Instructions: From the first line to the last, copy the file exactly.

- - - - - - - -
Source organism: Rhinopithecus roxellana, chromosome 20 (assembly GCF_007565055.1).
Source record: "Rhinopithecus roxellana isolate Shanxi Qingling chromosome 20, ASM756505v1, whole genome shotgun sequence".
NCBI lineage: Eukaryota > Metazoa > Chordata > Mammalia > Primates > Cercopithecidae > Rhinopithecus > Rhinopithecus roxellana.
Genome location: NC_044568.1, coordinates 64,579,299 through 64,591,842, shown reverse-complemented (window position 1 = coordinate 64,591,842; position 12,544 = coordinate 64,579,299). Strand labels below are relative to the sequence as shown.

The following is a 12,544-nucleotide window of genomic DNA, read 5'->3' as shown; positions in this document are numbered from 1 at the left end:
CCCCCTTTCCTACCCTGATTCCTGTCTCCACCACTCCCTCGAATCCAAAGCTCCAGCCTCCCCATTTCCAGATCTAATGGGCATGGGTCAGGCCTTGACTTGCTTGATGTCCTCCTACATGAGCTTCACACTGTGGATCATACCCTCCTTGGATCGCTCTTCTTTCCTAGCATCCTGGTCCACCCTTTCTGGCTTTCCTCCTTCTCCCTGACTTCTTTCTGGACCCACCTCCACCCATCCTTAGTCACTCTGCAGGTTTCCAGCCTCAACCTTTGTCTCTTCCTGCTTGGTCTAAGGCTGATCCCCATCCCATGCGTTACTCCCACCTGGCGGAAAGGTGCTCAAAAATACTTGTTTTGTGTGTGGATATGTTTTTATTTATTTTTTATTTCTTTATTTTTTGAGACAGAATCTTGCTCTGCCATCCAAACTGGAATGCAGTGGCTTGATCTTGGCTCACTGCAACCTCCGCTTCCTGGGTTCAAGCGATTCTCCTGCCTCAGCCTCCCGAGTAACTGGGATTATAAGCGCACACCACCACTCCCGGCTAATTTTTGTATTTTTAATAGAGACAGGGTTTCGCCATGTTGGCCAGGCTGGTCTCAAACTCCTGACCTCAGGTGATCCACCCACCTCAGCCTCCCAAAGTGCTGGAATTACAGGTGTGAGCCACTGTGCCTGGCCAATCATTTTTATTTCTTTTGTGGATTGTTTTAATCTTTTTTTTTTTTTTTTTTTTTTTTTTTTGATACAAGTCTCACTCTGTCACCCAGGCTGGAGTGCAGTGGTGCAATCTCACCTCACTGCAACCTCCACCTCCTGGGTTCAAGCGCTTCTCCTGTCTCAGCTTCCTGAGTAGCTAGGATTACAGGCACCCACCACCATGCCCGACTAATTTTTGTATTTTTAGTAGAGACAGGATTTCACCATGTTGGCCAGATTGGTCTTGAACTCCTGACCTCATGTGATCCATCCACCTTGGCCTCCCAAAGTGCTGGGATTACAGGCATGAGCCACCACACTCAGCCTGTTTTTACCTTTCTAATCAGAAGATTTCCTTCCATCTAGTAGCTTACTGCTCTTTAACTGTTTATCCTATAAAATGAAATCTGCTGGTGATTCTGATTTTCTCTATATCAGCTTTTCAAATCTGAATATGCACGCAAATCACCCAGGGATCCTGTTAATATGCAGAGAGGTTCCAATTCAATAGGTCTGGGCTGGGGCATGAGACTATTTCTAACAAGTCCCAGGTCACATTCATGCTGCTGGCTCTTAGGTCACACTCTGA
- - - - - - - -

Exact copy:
Source organism: Rhinopithecus roxellana, chromosome 20 (assembly GCF_007565055.1).
Source record: "Rhinopithecus roxellana isolate Shanxi Qingling chromosome 20, ASM756505v1, whole genome shotgun sequence".
NCBI lineage: Eukaryota > Metazoa > Chordata > Mammalia > Primates > Cercopithecidae > Rhinopithecus > Rhinopithecus roxellana.
Genome location: NC_044568.1, coordinates 64,579,299 through 64,591,842, shown reverse-complemented (window position 1 = coordinate 64,591,842; position 12,544 = coordinate 64,579,299). Strand labels below are relative to the sequence as shown.

The following is a 12,544-nucleotide window of genomic DNA, read 5'->3' as shown; positions in this document are numbered from 1 at the left end:
CCCCCTTTCCTACCCTGATTCCTGTCTCCACCACTCCCTCGAATCCAAAGCTCCAGCCTCCCCATTTCCAGATCTAATGGGCATGGGTCAGGCCTTGACTTGCTTGATGTCCTCCTACATGAGCTTCACACTGTGGATCATACCCTCCTTGGATCGCTCTTCTTTCCTAGCATCCTGGTCCACCCTTTCTGGCTTTCCTCCTTCTCCCTGACTTCTTTCTGGACCCACCTCCACCCATCCTTAGTCACTCTGCAGGTTTCCAGCCTCAACCTTTGTCTCTTCCTGCTTGGTCTAAGGCTGATCCCCATCCCATGCGTTACTCCCACCTGGCGGAAAGGTGCTCAAAAATACTTGTTTTGTGTGTGGATATGTTTTTATTTATTTTTTATTTCTTTATTTTTTGAGACAGAATCTTGCTCTGCCATCCAAACTGGAATGCAGTGGCTTGATCTTGGCTCACTGCAACCTCCGCTTCCTGGGTTCAAGCGATTCTCCTGCCTCAGCCTCCCGAGTAACTGGGATTATAAGCGCACACCACCACTCCCGGCTAATTTTTGTATTTTTAATAGAGACAGGGTTTCGCCATGTTGGCCAGGCTGGTCTCAAACTCCTGACCTCAGGTGATCCACCCACCTCAGCCTCCCAAAGTGCTGGAATTACAGGTGTGAGCCACTGTGCCTGGCCAATCATTTTTATTTCTTTTGTGGATTGTTTTAATCTTTTTTTTTTTTTTTTTTTTTTTTTTTTGATACAAGTCTCACTCTGTCACCCAGGCTGGAGTGCAGTGGTGCAATCTCACCTCACTGCAACCTCCACCTCCTGGGTTCAAGCGCTTCTCCTGTCTCAGCTTCCTGAGTAGCTAGGATTACAGGCACCCACCACCATGCCCGACTAATTTTTGTATTTTTAGTAGAGACAGGATTTCACCATGTTGGCCAGATTGGTCTTGAACTCCTGACCTCATGTGATCCATCCACCTTGGCCTCCCAAAGTGCTGGGATTACAGGCATGAGCCACCACACTCAGCCTGTTTTTACCTTTCTAATCAGAAGATTTCCTTCCATCTAGTAGCTTACTGCTCTTTAACTGTTTATCCTATAAAATGAAATCTGCTGGTGATTCTGATTTTCTCTATATCAGCTTTTCAAATCTGAATATGCACGCAAATCACCCAGGGATCCTGTTAATATGCAGAGAGGTTCCAATTCAATAGGTCTGGGCTGGGGCATGAGACTATTTCTAACAAGTCCCAGGTCACATTCATGCTGCTGGCTCTTAGGTCACACTCTGA